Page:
If you're an eventer, you've long since noticed that—like the dressage—the show-jumping phase of your sport is increasingly important to your final result. A rail or two in stadium jumping can cost you your place on the leader board, even if your horse is a cross-country machine.
That's why top eventers on the U.S. Equestrian Federation training long list have been getting special "technical" coaching from show-jumping (and dressage) experts for several years. I coached elite U.S. eventers in 2010, when their goal was the World Equestrian Games, and in early 2011, and my take on what they need to do to improve applies to eventers at every level. Basically, I want my eventing students to approach show jumping with the same objective as the full-time show jumpers I teach: To be able to ride every line to perfection.
What do I mean by this? Although it's not possible to boil down all the detail of my coaching methods into one article, I can talk about the major pieces of show-jumping that eventers typically need to focus on and why.
Here's where the challenge starts for eventers in show jumping: It's very rare to find a horse who has the bravery and heart to do what is required of him in eventing's cross-country phase and who has the careful aspect we look for in the show-jumping ring. Many of the horses who are good at cross country don't mind brushing the jumps. They're not bad jumpers; they're just not "freaky careful" about not even touching a fence. In fact, the more experienced ones have learned that over certain cross-country fences, like brush jumps, they can actually "brush through" the top few inches of the obstacle. But when they get to stadium jumping, they can have a rail down with just a tick.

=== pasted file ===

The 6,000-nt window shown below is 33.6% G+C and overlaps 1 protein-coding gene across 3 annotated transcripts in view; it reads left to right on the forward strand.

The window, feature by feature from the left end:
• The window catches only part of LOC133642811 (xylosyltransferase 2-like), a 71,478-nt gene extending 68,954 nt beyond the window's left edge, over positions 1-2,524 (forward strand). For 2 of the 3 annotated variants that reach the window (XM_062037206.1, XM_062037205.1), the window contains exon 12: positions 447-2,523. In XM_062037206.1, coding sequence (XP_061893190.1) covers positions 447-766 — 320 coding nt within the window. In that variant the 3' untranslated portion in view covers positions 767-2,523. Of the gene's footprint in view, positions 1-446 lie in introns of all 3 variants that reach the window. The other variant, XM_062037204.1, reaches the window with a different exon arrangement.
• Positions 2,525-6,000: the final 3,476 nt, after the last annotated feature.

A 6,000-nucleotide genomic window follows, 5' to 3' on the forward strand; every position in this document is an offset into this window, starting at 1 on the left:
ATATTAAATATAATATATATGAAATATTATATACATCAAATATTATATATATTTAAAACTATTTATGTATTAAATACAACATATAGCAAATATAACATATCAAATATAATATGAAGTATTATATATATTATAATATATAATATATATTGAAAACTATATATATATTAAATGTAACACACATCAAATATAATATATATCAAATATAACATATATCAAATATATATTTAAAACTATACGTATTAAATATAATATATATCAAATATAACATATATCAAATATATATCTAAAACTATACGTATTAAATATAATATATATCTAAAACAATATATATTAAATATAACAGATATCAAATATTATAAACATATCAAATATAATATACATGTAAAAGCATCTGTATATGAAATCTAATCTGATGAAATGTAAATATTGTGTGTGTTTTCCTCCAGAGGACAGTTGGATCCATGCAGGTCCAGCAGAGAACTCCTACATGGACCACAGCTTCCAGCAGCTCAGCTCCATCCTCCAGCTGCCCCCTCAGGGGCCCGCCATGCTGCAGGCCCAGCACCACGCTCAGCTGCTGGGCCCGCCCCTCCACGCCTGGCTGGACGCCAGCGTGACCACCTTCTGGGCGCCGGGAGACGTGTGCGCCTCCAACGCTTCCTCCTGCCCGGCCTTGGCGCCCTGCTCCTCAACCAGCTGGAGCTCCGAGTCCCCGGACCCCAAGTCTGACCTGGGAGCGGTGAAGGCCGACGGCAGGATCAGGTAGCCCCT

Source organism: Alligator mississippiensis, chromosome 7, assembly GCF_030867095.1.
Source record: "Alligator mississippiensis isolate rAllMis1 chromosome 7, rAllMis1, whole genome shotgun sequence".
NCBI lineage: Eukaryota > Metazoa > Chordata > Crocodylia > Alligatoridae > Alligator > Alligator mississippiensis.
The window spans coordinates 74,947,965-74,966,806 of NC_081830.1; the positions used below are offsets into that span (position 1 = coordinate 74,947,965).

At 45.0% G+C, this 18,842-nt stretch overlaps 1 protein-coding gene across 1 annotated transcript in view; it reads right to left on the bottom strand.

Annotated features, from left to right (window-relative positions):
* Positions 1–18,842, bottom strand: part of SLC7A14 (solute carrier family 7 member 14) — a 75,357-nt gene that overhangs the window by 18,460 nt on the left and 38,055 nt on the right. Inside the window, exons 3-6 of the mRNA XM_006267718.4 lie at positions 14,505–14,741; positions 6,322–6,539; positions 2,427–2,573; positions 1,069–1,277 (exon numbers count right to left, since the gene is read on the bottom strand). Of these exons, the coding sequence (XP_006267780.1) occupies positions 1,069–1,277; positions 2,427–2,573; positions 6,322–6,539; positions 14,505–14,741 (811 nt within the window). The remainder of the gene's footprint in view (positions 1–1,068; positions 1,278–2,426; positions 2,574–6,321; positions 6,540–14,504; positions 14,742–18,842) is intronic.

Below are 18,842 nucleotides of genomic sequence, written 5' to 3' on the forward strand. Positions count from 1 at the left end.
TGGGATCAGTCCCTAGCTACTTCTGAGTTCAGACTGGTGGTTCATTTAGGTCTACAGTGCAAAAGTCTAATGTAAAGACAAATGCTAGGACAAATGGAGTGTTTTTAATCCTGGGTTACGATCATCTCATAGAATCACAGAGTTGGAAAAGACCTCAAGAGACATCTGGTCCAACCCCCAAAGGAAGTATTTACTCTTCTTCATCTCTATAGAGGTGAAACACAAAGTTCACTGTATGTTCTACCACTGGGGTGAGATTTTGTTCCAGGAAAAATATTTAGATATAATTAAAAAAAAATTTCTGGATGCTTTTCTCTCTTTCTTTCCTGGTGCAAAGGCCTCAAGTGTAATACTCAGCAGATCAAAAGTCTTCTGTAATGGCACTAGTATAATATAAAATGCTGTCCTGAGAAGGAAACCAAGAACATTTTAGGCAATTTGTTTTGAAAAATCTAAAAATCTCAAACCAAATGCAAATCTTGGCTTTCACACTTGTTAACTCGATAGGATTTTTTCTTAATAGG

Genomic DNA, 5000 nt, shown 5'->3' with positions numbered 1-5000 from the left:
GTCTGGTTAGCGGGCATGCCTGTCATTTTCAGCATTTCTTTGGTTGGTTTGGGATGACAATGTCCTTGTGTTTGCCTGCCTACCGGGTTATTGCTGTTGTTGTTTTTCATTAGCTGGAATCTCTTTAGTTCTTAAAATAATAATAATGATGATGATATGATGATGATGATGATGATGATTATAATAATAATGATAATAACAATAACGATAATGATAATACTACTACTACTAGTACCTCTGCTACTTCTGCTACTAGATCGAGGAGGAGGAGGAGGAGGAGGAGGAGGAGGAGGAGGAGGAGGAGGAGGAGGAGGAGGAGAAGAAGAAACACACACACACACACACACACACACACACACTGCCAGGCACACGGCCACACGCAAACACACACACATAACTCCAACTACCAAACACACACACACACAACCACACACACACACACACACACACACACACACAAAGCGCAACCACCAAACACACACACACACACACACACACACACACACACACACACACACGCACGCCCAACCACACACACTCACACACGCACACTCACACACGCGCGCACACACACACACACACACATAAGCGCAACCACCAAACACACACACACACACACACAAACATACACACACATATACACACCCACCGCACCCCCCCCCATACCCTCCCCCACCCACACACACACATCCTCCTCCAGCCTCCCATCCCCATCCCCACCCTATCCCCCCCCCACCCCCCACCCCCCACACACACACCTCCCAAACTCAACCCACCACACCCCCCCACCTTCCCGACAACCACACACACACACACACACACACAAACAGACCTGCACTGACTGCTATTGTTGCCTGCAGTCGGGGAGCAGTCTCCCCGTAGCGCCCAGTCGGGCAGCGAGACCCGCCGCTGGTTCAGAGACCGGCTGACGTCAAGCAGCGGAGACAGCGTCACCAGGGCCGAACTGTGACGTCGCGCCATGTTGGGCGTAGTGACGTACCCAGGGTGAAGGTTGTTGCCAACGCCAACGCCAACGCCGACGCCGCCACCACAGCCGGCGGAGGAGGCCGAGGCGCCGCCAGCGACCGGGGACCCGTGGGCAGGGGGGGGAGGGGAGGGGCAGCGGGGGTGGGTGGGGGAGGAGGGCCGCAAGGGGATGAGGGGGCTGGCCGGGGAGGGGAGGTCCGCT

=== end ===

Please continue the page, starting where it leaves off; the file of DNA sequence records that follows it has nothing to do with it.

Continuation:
In addition, we show jumpers look for horses who jump a certain way—they snap up their knees in front and kick up their hind ends to clear the fences in back. A lot of good three-day horses have sort of an odd natural jumping style that needs to be molded into better show-jumping form. They have to learn to slow down, sit back on their tails and jump up rather than forward. I'll talk later about the kinds of exercises I give eventing riders to create that form in their horses.
The eventers with whom I work are all good riders. Unlike show jumping in the United States—where (as I've often said) I feel we are in danger of producing a generation of weak, protected riders—eventing in this country has lots of tough, seat-of-the-pants riders coming along with whatever horses they've been able to get. Those riders are fun to work with: hungry, hungry, hungry to learn and tough—which I love. They're so courageous, so strong, and they can transmit that bravery to their horses to get the hard part, the cross country, done. But then, I think, they need to hone their skills in the other two phases. Their sport has become like the hunters and jumpers—an all-encompassing thing that goes 365 days a year, so that there's no time to do anything except go to competitions.
In the old days, top eventers like Bruce Davidson would come and show with a jumper barn like ours for a month or so in the off season, and I know they would also go and work with dressage riders and compete in dressage with the pros for a month or two out of the year. Now they three-day-event every day of the year, instead of taking six months off to just go and show jump or just do dressage.
The challenge for U.S. eventers is that instead of being jacks-of-all-trades, they need to become experts of all trades—like Michael Jung, the young German eventer who won the individual gold medal at the 2010 World Equestrian Games. He is absolutely fabulous in every phase of eventing. He went to a jumping show in Stuttgart in 2010 and beat all the European show jumpers. I've heard he's also won dressage classes against some of the top dressage riders in the world. If the U.S. three-day riders are going to beat riders like him, they have got to perfect their own skills in each phase. I'll give you some examples of what we work on when they ride with me.